How to Choose the Best Fitness Tracker for Your Lifestyle
Can health trackers actually help you improve your health? With a little coaching, the experts say yes. Here’s how to choose the one that will help with your goals
Track Your Progress
As device technology continues to improve, so does our desire to track every facet of our lives, from the steps we take and the food we eat to our heart rate and the quality of our sleep.
An estimated 19 million tracking devices were used in 2014, and that number is expected to triple in annual sales by 2018.
"There is a group of people who love data and love tracking everything," says Maureen Hagan, vice president of operations at GoodLife Fitness. For data-oriented people, numbers and scores give them a sense of control and a means for setting goals. And, although health trackers are relatively new, keeping score is not. "We've always received grades in school and worked toward increasing our performance," says Hagan. Fitness trackers are a report card for your health.
Data lovers are driving the trend of wearable tech clothing and accessories, which are part of a larger movement known as the "quantified self." The theory, say manufacturers and health experts, is that recording and reporting information about behaviours that pertain to good health will educate and motivate people to adapt healthier habits. It's one thing to generally feel like we should move more; it's quite another to see that you're walking just 20 percent of the amount that's generally recommended.
Tracking progress has a good track record. "The world's top leaders are known to track their actions and monitor their progress," says Hagan. When you can visually see numbers and data in front of you, it makes you more accountable, even when it comes to just lacing up your sneakers.
Is all this talk motivating you to try out a tracker? Click through to find the one best for your needs.
Best For: Endurance athletes
Look for a waterproof device with an accurate step counter and a heart rate monitor that wraps around your chest. It should be able to calculate and share your data.
Try: Polar A300, $220 (with heart rate monitor)
New to the market, it has all the above features, plus vibration feedback, fitness tests and a month-long battery life, so you don't have to worry about constantly recharging it. While most trackers are ideal for runners, this waterproof device has multisport profiles, making it suitable for swimming and other sports.
Best For: Swimmers
Some laps in the pool can be a fun and refreshing way to exercise in the summertime. Tracking every dip will help you take your doggy paddle to the next level and improve your overall fitness.
Try: Moov, $69
This swimming wearable is the first of its kind. It breaks down every lap, turn and stroke to help swimmers of all levels measure, track and improve their performance in the pool. It even provides coaching tips to help you perfect your form as you go. Other app experiences include boxing and cycling.
Best For: Weight-loss hopefuls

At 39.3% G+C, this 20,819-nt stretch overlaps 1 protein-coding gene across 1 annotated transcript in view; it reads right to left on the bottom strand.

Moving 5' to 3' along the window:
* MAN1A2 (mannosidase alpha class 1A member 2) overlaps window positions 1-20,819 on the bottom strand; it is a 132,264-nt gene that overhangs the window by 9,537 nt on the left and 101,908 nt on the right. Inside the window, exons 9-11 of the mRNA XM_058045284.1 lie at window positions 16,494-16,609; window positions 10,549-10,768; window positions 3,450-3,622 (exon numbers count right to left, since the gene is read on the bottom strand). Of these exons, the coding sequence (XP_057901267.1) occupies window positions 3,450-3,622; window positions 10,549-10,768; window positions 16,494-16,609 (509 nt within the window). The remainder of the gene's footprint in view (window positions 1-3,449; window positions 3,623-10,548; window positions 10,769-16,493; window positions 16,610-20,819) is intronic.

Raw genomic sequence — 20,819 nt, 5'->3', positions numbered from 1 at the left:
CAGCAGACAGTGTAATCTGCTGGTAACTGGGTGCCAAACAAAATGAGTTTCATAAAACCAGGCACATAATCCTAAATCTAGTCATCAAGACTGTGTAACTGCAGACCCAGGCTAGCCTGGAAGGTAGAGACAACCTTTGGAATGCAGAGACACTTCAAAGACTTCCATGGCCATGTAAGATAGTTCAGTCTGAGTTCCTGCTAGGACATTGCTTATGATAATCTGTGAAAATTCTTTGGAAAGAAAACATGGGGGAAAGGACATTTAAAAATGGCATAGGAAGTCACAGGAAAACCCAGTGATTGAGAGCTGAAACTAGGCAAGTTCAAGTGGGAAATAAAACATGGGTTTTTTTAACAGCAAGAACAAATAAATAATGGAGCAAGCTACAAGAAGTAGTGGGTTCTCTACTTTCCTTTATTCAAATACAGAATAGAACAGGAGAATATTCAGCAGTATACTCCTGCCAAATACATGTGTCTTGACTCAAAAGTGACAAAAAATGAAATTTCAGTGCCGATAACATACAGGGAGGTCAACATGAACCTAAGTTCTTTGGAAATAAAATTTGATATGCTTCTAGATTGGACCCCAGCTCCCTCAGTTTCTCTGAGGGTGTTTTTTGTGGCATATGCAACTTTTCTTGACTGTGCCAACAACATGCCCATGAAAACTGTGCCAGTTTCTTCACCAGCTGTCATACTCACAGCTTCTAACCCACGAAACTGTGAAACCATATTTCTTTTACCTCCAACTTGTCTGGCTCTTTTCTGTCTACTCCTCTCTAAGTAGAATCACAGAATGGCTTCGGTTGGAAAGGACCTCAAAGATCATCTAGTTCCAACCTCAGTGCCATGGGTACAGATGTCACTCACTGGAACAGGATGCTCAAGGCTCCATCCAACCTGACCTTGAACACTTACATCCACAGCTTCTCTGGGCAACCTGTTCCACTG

Seventy-four percent of people who track their weight through a device see results in the first month, according to Fitbit. Tracking your caloric intake, exercise, weight and body fat gives you a visual representation of your output and helps you get results.
Try: Fitbit Aria, $130
The aria scale connects with your Fitbit app to log your weight, body fat and BMI over time. You can use it with your Fitbit tracker to see lifestyle trends that correspond to results.
Best For: Power walkers
The primary reason people use fitness trackers is to monitor the amount of steps they take in a day. If you are a bit of a technophobe and can't be bothered with entering your daily food intake and monitoring your sleep patterns, don't pay extra for functions you don't need.
Try: Omron Pocket Pedometer, $45
Highly accurate, this pedometer uses a Dual-axis acceleration sensor to record your steps. It's small, and you can wear it anywhere - plus, it has a seven-day memory and costs less than $50.
Best For: Energy-level evaluators
Maybe you're an athlete trying to boost your speed and you need to know when to hold back a little and when to give it your all. Or you could have an irregular heartbeat or be coming back from injury and not want to overdo it. Either way, a stamina sensor is your body's real-time fuel gauge.
Try: GoMore Stamina Sensor, $180
This sensor comes with a heart rate monitor that uses technology commonly used in medical-grade devices to track your lactic acid buildup and energy reserves to ensure that you don't push it too fast, too early. All data goes to your smartphone, so you can track your performance and workout intensity over time.
Best For: Weekend warriors
A good-looking watch-like piece that syncs with your iPhone, Android and iPad makes it easy to track your health and fitness.
Try: Cogito Classic, $180
The always-on activity monitor is your aid to leading a balanced life. It does everything, from showing you when you're getting an incoming phone call to tracking your daily steps and calories burned.
The hot new Apple Watch lets you send messages, take calls and track your fitness routines, all at once. The activity app provides a visual snapshot of daily activity, monitoring active calories burned, brisk workouts and even how often you've stood up from your desk during the day. Apple Watch, Starting at $419